Title: Re: Downside for PeerStreet
Post by: JohnnyP on December 29, 2017, 12:57:49 AM
OK, how come that is not how it plays out? Because things take years to sort out the foreclosure, etc.?

Thanks.
Title: Re: Downside for PeerStreet
Post by: Fred93 on December 29, 2017, 02:15:02 AM
OK, how come that is not how it plays out?

There are lots of ways things can go wrong.

Loan-to-value ratio can turn out to be less meaningful than you had hoped, because the value doesn't materialize.

Perhaps the "value" was what the broker or whoever thought the property would be worth after the upgrade, but things got botched and the buyer stopped paying half way thru the demolition, so the upgrade never happened and meanwhile you have a half-torn-apart house to sell ... or the person estimating "V" was just plain wrong ... or the house next door turned into a biker gang drug den, or the neighbor sues over some issue with the remodel, maybe a fundamental issue involving encroachment, or just the impact of the vacant half-torn-apart house sitting there for a year making the neighborhood look bad.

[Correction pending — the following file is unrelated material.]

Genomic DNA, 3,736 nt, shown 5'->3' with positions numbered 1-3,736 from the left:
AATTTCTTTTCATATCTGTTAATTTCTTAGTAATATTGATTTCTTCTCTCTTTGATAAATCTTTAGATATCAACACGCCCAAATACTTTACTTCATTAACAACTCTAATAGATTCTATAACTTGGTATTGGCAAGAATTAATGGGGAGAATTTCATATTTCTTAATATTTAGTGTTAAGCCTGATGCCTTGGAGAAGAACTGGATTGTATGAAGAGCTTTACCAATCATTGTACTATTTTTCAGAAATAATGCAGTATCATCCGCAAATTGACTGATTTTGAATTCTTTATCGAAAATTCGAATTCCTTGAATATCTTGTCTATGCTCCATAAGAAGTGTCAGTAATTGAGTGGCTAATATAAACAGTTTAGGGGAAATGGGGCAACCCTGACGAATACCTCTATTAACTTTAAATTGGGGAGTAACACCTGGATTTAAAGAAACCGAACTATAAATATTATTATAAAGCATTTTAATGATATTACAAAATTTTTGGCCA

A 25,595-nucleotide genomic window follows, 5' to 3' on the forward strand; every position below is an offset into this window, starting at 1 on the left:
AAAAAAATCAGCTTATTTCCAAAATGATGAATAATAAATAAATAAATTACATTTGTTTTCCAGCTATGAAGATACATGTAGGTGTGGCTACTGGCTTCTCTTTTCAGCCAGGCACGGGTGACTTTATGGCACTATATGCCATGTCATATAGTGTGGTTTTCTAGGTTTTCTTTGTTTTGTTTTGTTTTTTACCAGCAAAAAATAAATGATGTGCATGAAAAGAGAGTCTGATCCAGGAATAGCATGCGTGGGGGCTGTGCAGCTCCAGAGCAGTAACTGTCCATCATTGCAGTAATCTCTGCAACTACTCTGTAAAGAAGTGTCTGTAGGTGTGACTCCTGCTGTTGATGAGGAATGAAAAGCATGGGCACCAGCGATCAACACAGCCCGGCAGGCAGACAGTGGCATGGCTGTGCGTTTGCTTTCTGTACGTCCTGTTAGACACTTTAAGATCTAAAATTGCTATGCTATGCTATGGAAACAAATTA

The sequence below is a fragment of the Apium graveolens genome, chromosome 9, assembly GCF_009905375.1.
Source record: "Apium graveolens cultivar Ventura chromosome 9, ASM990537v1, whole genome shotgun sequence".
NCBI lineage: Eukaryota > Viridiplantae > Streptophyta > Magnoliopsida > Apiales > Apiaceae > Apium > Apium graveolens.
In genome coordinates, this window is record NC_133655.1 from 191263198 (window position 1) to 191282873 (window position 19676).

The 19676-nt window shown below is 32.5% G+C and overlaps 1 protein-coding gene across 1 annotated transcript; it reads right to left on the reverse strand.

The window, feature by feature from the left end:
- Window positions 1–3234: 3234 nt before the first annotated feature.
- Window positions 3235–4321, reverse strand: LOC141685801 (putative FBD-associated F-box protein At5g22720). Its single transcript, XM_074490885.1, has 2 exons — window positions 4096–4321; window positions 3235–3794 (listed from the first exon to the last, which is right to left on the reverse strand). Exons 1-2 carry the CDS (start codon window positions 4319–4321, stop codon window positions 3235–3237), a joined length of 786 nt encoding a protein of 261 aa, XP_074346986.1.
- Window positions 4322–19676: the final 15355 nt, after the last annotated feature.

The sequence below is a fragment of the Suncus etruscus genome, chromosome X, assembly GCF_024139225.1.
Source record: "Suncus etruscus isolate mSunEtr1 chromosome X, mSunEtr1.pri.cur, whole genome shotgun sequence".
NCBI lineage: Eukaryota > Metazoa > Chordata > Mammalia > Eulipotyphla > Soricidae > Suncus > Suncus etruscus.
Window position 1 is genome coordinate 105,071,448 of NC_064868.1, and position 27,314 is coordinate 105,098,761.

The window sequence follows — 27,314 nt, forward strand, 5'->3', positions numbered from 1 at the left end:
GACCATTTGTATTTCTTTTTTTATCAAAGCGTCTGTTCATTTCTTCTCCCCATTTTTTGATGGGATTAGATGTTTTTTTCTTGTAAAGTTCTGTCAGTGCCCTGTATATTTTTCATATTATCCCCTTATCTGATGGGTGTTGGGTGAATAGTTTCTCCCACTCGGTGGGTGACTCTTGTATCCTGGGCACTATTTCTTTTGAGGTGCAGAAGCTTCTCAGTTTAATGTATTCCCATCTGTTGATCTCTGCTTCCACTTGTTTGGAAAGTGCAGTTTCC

If buyers aren't scared away by the half-torn-apart house, perhaps botched plans which need to be redone and reapproved by the city (possibly adding a 1 year delay) will scare them away.

Meanwhile you might have to wait 1 to 2 years (while getting no interest) for all this to become clear as the property works thru workouts and foreclosure and resale to find out how much you're going to lose.
Title: Re: Downside for PeerStreet
Post by: KentSantoro on July 22, 2019, 09:09:59 AM
Thanks for the clarification!